The area of the brain stimulated by music is linked to the region that stores long-term memory. Research indicates that the parts of the brain associated with long-term memory and music are the last to succumb to the disease process, and it may not endure damage at all. As such, music can be a useful therapeutic tool in the following ways.
1. Elicits Emotions
Seniors with Alzheimer’s often have emotional reactions when listening to songs they once enjoyed. The brain associates familiar tunes with activities and emotions experienced when the songs were previously heard. Thus, hearing the songs years later brings back the memories and emotions felt at the time. Play familiar tunes for your elderly loved one while performing an activity to recall memories.
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2. Enables Connections
Because the ability to appreciate music remains, playing music for a senior with Alzheimer’s is a good way to make a connection. When hearing a familiar tune, seniors may tap their feet, pat their legs, or sway to the rhythm. They might even be willing to offer hugs and kisses. Physical touch provides a sense of security and comfort.
3. Stimulates Cognitive Function
Singing awakens the left side of the brain, while hearing music stimulates the right side of the brain. When both sides of the brain are stimulated simultaneously, neurons are triggered to create more pathways, which enhances cognitive ability. The more frequently seniors hear favourite music and sing along to songs, the greater the chance of boosting neural plasticity.
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4. Elevates Mood
Music is a powerful mood booster, especially for seniors with Alzheimer’s. It’s not unusual for cognitively impaired seniors to exhibit anger, frustration, and aggression, but hearing music can divert their attention from whatever might be causing them to be upset. They can then be guided to a different location or start a new activity. Hearing favourite tunes also elevates mood when feeling sad or depressed.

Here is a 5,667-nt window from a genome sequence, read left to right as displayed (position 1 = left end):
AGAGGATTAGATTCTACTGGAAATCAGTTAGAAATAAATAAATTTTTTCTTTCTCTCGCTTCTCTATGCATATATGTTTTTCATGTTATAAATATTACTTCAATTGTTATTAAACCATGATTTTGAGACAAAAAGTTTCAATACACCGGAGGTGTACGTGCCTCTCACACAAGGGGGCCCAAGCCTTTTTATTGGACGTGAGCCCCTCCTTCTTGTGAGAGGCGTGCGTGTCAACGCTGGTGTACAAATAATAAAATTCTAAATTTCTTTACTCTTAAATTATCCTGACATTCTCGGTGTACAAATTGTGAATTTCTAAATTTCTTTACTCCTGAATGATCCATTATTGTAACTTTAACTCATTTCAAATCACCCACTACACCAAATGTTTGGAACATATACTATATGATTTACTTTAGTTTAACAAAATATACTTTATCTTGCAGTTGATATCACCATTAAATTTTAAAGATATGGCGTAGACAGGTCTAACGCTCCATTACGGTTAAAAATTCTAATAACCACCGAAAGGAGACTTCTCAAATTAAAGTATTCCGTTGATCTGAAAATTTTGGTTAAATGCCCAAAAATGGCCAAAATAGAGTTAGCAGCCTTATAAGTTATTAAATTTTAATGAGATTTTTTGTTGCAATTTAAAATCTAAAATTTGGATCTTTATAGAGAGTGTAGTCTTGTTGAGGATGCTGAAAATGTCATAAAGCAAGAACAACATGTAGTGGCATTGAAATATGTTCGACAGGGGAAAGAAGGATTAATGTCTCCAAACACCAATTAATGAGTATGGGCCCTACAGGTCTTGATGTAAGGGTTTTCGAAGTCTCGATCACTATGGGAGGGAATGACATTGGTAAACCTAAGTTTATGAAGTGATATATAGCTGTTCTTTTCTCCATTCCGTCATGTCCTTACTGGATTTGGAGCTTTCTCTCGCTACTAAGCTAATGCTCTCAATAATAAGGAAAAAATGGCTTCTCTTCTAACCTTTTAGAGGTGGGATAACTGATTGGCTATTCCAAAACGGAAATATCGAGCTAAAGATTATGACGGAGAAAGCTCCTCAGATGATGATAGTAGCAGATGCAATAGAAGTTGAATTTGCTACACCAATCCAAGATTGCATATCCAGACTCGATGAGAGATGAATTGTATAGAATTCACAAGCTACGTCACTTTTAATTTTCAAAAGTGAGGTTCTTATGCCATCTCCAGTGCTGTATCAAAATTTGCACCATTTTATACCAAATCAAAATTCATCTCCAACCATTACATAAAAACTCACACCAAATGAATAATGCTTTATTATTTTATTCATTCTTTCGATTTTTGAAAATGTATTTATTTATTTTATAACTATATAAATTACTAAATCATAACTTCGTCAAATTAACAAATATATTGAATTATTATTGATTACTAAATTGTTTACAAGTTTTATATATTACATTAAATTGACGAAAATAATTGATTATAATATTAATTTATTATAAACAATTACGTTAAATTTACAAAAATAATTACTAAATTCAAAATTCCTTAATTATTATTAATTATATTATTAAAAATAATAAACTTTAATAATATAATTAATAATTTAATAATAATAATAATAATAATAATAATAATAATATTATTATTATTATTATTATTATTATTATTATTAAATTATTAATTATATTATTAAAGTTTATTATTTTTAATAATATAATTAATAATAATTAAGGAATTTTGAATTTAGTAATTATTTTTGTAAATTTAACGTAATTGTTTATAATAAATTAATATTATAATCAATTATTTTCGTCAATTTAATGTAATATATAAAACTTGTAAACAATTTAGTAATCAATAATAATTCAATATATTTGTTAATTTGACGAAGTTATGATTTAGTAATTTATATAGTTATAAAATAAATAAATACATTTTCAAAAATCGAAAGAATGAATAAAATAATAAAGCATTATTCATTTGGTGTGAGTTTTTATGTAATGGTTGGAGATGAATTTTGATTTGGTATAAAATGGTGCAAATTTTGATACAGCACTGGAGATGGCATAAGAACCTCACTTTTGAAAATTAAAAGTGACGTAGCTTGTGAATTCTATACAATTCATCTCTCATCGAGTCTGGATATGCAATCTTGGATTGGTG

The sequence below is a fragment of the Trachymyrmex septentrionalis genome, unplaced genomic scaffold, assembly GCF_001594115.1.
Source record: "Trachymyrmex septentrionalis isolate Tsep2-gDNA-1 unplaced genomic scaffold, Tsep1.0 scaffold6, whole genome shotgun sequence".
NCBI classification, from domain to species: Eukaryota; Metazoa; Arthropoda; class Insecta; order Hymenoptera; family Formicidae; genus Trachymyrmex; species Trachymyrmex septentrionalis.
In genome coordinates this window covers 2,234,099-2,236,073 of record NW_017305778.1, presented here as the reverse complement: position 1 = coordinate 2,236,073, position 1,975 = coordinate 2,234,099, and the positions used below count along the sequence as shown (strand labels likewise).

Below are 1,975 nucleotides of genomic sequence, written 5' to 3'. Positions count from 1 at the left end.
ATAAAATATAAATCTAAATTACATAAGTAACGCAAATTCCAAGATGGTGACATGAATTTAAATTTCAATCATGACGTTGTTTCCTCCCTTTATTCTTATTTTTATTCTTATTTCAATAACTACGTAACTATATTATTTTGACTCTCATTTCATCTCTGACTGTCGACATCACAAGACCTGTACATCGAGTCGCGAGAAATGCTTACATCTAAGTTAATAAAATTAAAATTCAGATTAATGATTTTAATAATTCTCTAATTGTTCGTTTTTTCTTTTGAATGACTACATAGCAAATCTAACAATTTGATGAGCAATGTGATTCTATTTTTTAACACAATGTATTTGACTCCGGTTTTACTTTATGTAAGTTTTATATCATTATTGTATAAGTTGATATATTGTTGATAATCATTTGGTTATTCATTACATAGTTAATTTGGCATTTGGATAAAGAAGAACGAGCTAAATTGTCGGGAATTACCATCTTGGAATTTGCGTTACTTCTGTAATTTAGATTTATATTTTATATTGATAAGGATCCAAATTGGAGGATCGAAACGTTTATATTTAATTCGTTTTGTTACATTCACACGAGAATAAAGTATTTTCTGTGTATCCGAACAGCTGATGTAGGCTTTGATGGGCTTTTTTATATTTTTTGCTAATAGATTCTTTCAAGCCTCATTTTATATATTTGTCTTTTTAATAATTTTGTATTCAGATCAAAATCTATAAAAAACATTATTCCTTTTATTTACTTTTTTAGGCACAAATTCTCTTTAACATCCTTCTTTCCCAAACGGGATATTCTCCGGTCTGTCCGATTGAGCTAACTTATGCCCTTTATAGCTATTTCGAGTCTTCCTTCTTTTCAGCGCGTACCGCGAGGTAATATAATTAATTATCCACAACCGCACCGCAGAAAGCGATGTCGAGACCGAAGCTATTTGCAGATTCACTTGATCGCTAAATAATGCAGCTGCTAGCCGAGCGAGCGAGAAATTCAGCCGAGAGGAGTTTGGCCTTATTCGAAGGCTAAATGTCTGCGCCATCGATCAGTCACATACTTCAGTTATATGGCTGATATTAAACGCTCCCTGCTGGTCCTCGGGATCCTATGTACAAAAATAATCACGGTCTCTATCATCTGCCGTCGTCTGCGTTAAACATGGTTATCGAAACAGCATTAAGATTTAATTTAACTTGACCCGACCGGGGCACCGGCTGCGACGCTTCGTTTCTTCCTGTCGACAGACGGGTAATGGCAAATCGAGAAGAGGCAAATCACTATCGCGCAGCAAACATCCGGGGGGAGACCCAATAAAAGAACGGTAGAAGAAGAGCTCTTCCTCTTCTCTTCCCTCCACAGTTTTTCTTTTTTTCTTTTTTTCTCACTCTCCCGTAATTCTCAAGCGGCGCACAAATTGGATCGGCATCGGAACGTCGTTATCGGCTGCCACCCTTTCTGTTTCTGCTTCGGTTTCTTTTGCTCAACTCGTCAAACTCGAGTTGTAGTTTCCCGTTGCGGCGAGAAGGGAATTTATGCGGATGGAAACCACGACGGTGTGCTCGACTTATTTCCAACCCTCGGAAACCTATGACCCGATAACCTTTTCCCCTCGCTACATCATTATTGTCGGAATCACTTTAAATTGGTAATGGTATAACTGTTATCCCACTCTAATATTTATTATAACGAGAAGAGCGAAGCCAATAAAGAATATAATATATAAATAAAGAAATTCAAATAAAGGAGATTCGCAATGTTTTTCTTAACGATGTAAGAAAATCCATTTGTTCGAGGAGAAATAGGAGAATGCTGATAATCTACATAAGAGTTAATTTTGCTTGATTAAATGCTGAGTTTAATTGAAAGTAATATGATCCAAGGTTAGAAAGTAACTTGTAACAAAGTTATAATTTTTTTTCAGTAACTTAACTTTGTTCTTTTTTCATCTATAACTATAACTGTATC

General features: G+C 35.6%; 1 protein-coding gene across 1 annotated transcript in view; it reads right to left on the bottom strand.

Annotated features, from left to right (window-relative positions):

5. Encourages Physical Movement
When listening to music, seniors with Alzheimer’s may be more amenable to engaging in physical activities. They might like to dance or go for a walk, and they may also be more willing to comply with carers in completing personal care tasks.
6. Promotes Better Sleep
Research shows that seniors with Alzheimer’s who hear beloved music as often as possible have elevated levels of the hormone melatonin, which alerts the body when bedtime is near. Ageing adults with Alzheimer’s often experience disrupted sleep patterns, including the inability to sleep peacefully through the night, which commonly leads to wandering. However, when melatonin levels rise, seniors may fall asleep more quickly and remain asleep for longer. When able to enjoy a good night’s rest, seniors are more relaxed and willing to interact with others, and they enjoy better cognitive function.
Compassionate care is available for ageing adults living with Alzheimer’s disease. Caring for a senior loved one can be challenging for families who don’t have expertise or professional training in home care, but this challenge doesn’t have to be faced alone. Family carers can turn to Home Care Assistance for the help they need. We provide high-quality live-in and respite care as well as comprehensive Alzheimer’s, dementia, stroke, and Parkinson’s care. If you need professional aged care for your loved one, Home Care Assistance is just a phone call away. Reach out to one of our Care Managers today at (02) 4089 3000.